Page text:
Reading Goes to the Dogs!
Remember the first time you were asked to read aloud in a classroom or at an event? Perhaps your throat became incredibly dry. Your heart pounded, and your palms became moist with the sweat of anxiety. During Read Across America Day, March 2, and World Read Aloud Day, March 9, many people will talk about the joys of reading aloud and the poetry of the cat in the striped hat. But this year try something different in your classroom — let your students read aloud to a dog. Experts say animals, especially dogs, have a calming, healing effect on humans. Read on to see how you can use the power of pet therapy to help any child become a joyful, confident reader.
Educators repeatedly ask children to commit an act — reading a text aloud — that many adults would do almost anything to avoid. To illustrate that point, I gave some of my adult students (teachers-in-training) a short, familiar reading passage and a running record form. I then asked them to assess their classmates' reading fluency, accuracy, and comprehension. Students retorted, "Professor . . . are you serious? We have to do this . . . now?" With great incredulity some asked, "Kids read like this all the time . . . next to a person with a pen and a stopwatch in their hands?"
"Yes," I answered. "Some 1st graders are so familiar with the process that they can explain the marking conventions of running records." Following our reading exercise, participants were anxious to discuss how they felt about reading under public scrutiny in the college classroom and how they could make readers more comfortable.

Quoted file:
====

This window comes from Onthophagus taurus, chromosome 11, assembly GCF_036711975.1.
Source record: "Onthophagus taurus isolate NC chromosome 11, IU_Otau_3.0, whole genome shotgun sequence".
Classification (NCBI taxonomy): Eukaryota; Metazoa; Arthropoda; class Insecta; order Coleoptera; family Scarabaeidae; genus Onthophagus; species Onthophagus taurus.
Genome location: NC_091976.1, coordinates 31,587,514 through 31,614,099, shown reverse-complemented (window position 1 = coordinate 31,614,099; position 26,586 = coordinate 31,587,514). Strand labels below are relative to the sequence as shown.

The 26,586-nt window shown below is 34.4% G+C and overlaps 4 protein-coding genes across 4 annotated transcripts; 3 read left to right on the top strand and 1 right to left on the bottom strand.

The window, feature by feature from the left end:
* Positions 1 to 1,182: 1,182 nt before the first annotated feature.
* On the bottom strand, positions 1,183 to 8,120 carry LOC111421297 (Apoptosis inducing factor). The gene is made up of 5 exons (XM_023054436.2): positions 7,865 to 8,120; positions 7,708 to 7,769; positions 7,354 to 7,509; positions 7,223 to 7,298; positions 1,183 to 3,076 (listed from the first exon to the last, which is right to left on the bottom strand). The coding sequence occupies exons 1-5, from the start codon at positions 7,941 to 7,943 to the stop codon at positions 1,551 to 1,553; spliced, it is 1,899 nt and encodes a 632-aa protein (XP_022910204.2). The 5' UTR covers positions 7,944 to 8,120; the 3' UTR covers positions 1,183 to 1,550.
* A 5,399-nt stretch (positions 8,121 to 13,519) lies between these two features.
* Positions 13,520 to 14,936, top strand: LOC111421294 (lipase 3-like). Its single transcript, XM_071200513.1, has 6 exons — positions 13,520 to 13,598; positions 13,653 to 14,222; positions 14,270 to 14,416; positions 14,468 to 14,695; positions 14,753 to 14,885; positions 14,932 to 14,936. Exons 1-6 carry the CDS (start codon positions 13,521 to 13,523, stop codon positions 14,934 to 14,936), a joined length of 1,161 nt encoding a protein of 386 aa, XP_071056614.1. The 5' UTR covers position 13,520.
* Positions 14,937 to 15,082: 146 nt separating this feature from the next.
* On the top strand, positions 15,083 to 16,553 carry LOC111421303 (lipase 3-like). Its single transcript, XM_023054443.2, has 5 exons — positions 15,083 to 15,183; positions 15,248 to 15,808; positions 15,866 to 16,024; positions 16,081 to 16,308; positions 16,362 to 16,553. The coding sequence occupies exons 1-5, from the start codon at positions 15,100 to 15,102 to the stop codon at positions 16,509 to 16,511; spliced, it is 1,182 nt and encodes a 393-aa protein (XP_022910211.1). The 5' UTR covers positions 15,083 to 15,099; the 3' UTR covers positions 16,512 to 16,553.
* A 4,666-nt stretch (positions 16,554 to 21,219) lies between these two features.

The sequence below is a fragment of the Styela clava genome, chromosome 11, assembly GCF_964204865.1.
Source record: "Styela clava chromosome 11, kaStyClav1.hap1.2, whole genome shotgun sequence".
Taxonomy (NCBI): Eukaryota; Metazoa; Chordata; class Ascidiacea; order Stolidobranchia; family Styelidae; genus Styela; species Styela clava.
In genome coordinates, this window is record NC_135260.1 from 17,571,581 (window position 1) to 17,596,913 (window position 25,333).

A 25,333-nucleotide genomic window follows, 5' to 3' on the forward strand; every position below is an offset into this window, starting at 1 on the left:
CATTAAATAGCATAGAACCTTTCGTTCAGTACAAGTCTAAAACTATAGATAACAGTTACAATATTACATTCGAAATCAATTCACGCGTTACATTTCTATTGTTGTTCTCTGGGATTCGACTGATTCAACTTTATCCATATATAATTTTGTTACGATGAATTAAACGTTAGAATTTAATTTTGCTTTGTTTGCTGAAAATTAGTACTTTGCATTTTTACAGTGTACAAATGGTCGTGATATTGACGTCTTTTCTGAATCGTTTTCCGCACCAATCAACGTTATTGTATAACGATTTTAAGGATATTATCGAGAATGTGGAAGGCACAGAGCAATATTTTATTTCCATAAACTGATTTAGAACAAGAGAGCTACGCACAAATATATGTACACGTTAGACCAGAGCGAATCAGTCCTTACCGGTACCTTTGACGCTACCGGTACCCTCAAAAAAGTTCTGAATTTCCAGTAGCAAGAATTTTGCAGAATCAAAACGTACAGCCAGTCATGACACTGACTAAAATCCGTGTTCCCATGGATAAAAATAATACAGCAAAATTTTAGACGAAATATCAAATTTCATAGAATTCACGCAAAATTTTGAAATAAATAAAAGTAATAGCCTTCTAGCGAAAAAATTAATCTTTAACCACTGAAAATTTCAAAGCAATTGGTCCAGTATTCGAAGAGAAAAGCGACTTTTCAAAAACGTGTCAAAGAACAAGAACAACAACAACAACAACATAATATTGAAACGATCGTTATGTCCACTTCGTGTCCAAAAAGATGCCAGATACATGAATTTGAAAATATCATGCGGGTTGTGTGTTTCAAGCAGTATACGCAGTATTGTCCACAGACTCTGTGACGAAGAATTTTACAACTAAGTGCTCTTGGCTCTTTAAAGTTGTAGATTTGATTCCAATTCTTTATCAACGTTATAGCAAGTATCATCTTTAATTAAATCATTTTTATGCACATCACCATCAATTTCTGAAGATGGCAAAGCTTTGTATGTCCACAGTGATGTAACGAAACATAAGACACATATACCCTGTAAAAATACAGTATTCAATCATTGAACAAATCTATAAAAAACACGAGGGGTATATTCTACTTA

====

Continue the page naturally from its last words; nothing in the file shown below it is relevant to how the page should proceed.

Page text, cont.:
Large, Furry Animals in the Classroom?
I've taught 2nd and 3rd grade for several years. I've also taken a multitude of graduate reading courses with renowned literacy and dyslexia experts. No program, strategy, or tip made my readers excited and eager to conquer their literacy hurdles like the dogs from The Good Dog Foundation.
Trained pet-therapy dogs will not defecate, drool, urinate, or bark loudly in your classroom. They are as focused and well-behaved as any goody-two-shoes student. The pets will make readers laugh, project, and happily practice reading the same text until it is mastered.
Pet therapy dogs . . .
* are great listeners; they do not interrupt;
* don't laugh or tease students who are reading books below grade level;
* don't get impatient with readers who miss a word or need extended time for decoding;
* are unbelievably thrilled to hear students of all skill-levels read;
* lower the heart rates of anxious readers and help you raise the reading level of your students;
* don't exhibit any negative body language if students stutter or stumble on words.
Young Alan Rabinowitz, now a world-famous zoologist and jaguar scholar, regularly talked to a caged jaguar at the Bronx Zoo to beat his severe stutter. Take a look at the 60 Minutes excerpt below to learn how Tiger Woods conquered his stutter.
I've had as many as five dogs in the classroom at once, but with a little planning each session ran smoothly! Years ago my reading club consisted of eight to 12 children. Club members read with me first. We reviewed strategies and goals for decoding, fluency, and comprehension, and then the reader was asked to sit hip to hip with the handler for five to seven minutes. Even timid readers were not frightened away by the dog's handler or owner. The owner gently guided readers who needed assistance. Check out a short article about our reading club that originally appeared in the New York Daily News.